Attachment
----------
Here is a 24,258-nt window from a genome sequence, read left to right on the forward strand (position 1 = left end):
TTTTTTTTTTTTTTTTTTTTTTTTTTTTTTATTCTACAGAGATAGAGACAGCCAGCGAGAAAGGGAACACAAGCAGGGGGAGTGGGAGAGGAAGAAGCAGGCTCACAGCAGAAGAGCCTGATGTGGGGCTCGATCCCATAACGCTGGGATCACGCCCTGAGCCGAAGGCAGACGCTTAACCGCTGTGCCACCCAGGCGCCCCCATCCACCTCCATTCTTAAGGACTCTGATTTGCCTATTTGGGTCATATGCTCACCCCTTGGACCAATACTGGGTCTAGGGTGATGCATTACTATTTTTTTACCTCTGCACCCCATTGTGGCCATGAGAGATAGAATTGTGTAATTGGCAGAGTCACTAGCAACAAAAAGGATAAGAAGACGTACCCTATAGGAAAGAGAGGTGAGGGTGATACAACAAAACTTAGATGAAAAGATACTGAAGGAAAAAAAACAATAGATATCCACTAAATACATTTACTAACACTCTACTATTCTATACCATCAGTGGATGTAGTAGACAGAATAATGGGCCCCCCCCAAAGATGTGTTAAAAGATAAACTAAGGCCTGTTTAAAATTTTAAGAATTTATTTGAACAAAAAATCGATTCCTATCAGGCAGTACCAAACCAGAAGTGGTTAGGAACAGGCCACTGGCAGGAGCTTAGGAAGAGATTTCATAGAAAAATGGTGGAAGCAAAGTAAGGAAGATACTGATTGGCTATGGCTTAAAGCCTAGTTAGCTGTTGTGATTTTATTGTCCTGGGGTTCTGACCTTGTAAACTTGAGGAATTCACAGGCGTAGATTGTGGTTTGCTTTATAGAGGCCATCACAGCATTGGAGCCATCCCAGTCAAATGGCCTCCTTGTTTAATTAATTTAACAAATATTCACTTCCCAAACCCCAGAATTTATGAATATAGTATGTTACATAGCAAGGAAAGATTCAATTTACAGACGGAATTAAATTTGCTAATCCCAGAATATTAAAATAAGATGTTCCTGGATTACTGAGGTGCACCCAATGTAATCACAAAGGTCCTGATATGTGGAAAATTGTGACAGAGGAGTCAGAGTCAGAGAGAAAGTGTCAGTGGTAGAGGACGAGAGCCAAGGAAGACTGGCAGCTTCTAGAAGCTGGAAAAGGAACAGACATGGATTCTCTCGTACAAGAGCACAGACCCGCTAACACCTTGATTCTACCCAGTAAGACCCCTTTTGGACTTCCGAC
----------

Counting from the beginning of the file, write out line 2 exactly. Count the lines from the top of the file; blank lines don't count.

TTTTTTTTTTTTTTTTTTTTTTTTTTTTTTATTCTACAGAGATAGAGACAGCCAGCGAGAAAGGGAACACAAGCAGGGGGAGTGGGAGAGGAAGAAGCAGGCTCACAGCAGAAGAGCCTGATGTGGGGCTCGATCCCATAACGCTGGGATCACGCCCTGAGCCGAAGGCAGACGCTTAACCGCTGTGCCACCCAGGCGCCCCCATCCACCTCCATTCTTAAGGACTCTGATTTGCCTATTTGGGTCATATGCTCACCCCTTGGACCAATACTGGGTCTAGGGTGATGCATTACTATTTTTTTACCTCTGCACCCCATTGTGGCCATGAGAGATAGAATTGTGTAATTGGCAGAGTCACTAGCAACAAAAAGGATAAGAAGACGTACCCTATAGGAAAGAGAGGTGAGGGTGATACAACAAAACTTAGATGAAAAGATACTGAAGGAAAAAAAACAATAGATATCCACTAAATACATTTACTAACACTCTACTATTCTATACCATCAGTGGATGTAGTAGACAGAATAATGGGCCCCCCCCAAAGATGTGTTAAAAGATAAACTAAGGCCTGTTTAAAATTTTAAGAATTTATTTGAACAAAAAATCGATTCCTATCAGGCAGTACCAAACCAGAAGTGGTTAGGAACAGGCCACTGGCAGGAGCTTAGGAAGAGATTTCATAGAAAAATGGTGGAAGCAAAGTAAGGAAGATACTGATTGGCTATGGCTTAAAGCCTAGTTAGCTGTTGTGATTTTATTGTCCTGGGGTTCTGACCTTGTAAACTTGAGGAATTCACAGGCGTAGATTGTGGTTTGCTTTATAGAGGCCATCACAGCATTGGAGCCATCCCAGTCAAATGGCCTCCTTGTTTAATTAATTTAACAAATATTCACTTCCCAAACCCCAGAATTTATGAATATAGTATGTTACATAGCAAGGAAAGATTCAATTTACAGACGGAATTAAATTTGCTAATCCCAGAATATTAAAATAAGATGTTCCTGGATTACTGAGGTGCACCCAATGTAATCACAAAGGTCCTGATATGTGGAAAATTGTGACAGAGGAGTCAGAGTCAGAGAGAAAGTGTCAGTGGTAGAGGACGAGAGCCAAGGAAGACTGGCAGCTTCTAGAAGCTGGAAAAGGAACAGACATGGATTCTCTCGTACAAGAGCACAGACCCGCTAACACCTTGATTCTACCCAGTAAGACCCCTTTTGGACTTCCGAC